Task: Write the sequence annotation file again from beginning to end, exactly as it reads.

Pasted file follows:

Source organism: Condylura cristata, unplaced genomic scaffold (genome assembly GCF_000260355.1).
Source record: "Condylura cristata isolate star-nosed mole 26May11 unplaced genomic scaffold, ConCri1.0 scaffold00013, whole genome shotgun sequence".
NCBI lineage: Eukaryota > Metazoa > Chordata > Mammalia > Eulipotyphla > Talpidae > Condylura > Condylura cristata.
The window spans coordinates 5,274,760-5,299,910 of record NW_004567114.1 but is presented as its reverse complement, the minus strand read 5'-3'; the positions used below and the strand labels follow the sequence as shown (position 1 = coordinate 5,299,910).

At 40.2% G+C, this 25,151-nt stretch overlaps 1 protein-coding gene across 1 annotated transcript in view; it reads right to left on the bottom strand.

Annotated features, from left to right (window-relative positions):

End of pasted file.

Source organism: Condylura cristata, unplaced genomic scaffold (genome assembly GCF_000260355.1).
Source record: "Condylura cristata isolate star-nosed mole 26May11 unplaced genomic scaffold, ConCri1.0 scaffold00013, whole genome shotgun sequence".
NCBI lineage: Eukaryota > Metazoa > Chordata > Mammalia > Eulipotyphla > Talpidae > Condylura > Condylura cristata.
The window spans coordinates 5,274,760-5,299,910 of record NW_004567114.1 but is presented as its reverse complement, the minus strand read 5'-3'; the positions used below and the strand labels follow the sequence as shown (position 1 = coordinate 5,299,910).

At 40.2% G+C, this 25,151-nt stretch overlaps 1 protein-coding gene across 1 annotated transcript in view; it reads right to left on the bottom strand.

Annotated features, from left to right (window-relative positions):